Thursday, November 30, 2017

“Come and see” … spend time with Jesus

Morning: Psalm 34; Isaiah 49:1-6; I Corinthians 4:1-16

Jesus attracted disciples, like Andrew and Simon. When Jesus asked them, “What are you looking for?” they responded, strangely, “Where are you staying?”  Jesus invited them to “come and see.”  In other words: Come and see how I live.  Doesn’t Jesus invite us too: “Come and see, spend time with me … through me you may see the world in a fresh and healing light”?

Wednesday, November 29, 2017

Valuing most the renewal of all things

Morning: Psalm 119:145-176; Obadiah 15-21; I Peter 2:1-10

When Jesus says it’s harder for a rich man to be fulfilled than for a camel to pass through a turnstile at the arena (that’s what they called the “eye of a needle”), he’s not just talking to the rich. Though never rich, I know the trouble with wealth.  It’s that when you make wealth your life goal, whether you’re rich or poor, it can end up possessing you. But when you realize that much in the world’s life is broken and your heart’s desire is for all things to be made new – not just your own things – you’re free.

Tuesday, November 28, 2017

Let go of things; then you will really live

Morning: Psalm 120, 121, 122, 123; Nahum 1:1-13; I Peter 1:13-25

Life belongs to children, says Jesus. Children don’t even think about life; they enjoy it.  Yet young men can become so weighed down by their need to possess things that they lose the freedom to enjoy them.  Life, which already was theirs when they were children, slips through their fingers.  They think that owning things, more than enjoying and sharing them, will make them fully alive.  We humans do this with land, with Mother Earth, with all precious things – art, nature, animals, and even other people.  We’re mistaken.  Jesus says … Let go of grasping; then you’ll really be living.

Monday, November 27, 2017

Marriage, divorce, celibacy and sex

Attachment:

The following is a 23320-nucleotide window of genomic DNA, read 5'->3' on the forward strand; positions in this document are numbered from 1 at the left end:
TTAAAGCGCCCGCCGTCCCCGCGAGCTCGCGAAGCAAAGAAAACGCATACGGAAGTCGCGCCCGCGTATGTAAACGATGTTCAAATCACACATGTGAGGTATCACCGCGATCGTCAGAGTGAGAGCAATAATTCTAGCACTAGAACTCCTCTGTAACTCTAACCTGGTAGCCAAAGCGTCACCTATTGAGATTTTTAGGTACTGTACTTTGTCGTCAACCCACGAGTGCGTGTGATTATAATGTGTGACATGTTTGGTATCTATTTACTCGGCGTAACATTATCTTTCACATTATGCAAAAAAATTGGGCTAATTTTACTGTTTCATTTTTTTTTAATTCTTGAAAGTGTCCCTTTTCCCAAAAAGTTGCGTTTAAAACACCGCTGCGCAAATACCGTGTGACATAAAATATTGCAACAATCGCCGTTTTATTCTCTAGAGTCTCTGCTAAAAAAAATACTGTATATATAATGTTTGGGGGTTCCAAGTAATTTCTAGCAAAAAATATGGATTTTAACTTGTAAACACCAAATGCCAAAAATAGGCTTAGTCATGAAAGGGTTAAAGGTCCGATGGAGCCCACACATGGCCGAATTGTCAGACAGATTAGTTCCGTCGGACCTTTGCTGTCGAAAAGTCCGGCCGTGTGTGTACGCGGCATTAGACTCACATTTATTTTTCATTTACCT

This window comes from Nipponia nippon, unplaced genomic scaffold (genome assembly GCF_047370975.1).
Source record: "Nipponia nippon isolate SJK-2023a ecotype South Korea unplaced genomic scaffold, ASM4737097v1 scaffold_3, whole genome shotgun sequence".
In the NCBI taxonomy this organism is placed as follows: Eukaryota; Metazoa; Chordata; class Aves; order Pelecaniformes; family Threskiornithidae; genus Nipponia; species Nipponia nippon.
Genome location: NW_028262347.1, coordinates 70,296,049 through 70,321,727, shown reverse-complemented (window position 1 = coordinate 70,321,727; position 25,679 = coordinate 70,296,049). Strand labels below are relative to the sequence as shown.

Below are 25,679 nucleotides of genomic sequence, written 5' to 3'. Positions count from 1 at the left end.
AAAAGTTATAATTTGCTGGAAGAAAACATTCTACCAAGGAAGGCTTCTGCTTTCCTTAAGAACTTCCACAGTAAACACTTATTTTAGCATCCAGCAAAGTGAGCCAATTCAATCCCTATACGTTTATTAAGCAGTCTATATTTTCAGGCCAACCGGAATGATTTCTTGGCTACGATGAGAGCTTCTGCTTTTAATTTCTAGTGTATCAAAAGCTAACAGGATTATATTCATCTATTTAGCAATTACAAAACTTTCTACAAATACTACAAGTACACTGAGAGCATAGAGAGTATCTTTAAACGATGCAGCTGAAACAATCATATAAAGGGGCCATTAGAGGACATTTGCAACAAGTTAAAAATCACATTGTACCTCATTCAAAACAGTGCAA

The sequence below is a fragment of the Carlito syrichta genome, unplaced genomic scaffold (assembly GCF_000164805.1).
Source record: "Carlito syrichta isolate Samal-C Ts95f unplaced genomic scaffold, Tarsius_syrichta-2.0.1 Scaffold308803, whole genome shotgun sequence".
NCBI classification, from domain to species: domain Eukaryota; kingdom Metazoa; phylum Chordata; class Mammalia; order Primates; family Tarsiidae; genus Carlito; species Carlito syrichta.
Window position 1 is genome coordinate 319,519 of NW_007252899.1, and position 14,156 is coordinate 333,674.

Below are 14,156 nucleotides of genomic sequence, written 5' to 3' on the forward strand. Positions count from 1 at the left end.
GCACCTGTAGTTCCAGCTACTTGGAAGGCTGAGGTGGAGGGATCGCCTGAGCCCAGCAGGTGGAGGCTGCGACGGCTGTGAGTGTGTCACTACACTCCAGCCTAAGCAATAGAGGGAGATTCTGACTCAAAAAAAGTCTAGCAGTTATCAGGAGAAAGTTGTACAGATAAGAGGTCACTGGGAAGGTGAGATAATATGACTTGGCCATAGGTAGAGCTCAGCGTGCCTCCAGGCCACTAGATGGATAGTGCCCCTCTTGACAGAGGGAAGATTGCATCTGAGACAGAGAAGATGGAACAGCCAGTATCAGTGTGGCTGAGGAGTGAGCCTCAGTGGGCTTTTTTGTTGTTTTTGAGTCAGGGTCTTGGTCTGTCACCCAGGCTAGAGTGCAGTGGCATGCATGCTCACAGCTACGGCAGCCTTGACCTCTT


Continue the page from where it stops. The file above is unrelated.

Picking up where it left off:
Morning: Psalm 106:1-18; Joel 3:1-2, 9-17; I Peter 1:1-12

Jesus teaches on human sexuality.  Marriage is not to be undertaken lightly.  Jesus is angry with men using divorce for their convenience, without regard for the suffering it causes women.  He does not recommend celibacy, although some may be called to it.  When Jesus says married couples are “no longer two, but one flesh,” he treats sexual intimacy as a holy expression of our humanity.  There is no place for shame in sex, but when we ignore how life-changing marriage or sex are, trouble will not be far behind.  A casual approach to sex disrupts our natural human equilibrium.

Sunday, November 26, 2017

Jesus: a different kind of king

Morning: Psalm 118; Isaiah 19:19-25; Romans 15:5-13  
Not every story Jesus tells contains a lesson in itself.  One story may be set beside another, showing the difference between its subject matter and the Way of Jesus.  Isn’t this the case with the story about the violence of a tyrannical ruler who slaughters those who oppose him (genocide)? Compare this with the humility of Jesus who, in the next story, rides into Jerusalem on a colt.  Disciples of Jesus follow a very different kind of king.  Sometimes, we have missed this comparison, but the Gospel is saying: Choose … what kind of ruler do you want?

Saturday, November 25, 2017

We need to forgive as much as to be forgiven

Morning: Psalm 107:33-43,108:1-13; Isaiah 65:17-25; Revelation 22:14-21
Jesus teaches us always to forgive those who offend or hurt us.  But his parable also says the ‘heavenly Father’ will torture those who do not forgive.  Ouch!  The suggestion that the forgiving Father tortures anyone feels so wrong.  Doesn’t it mean, instead, that if we don’t forgive others after we ourselves have been forgiven, it will afflict our souls and feel like torture?  That is how we are made.  Some of our inner pain may be about someone we need to forgive.  We need to forgive as much as we need to be forgiven.

Friday, November 24, 2017

Treat bad actors as Jesus did

Morning: Psalm 102; Malachi 3:1-12; Revelation 22:6-13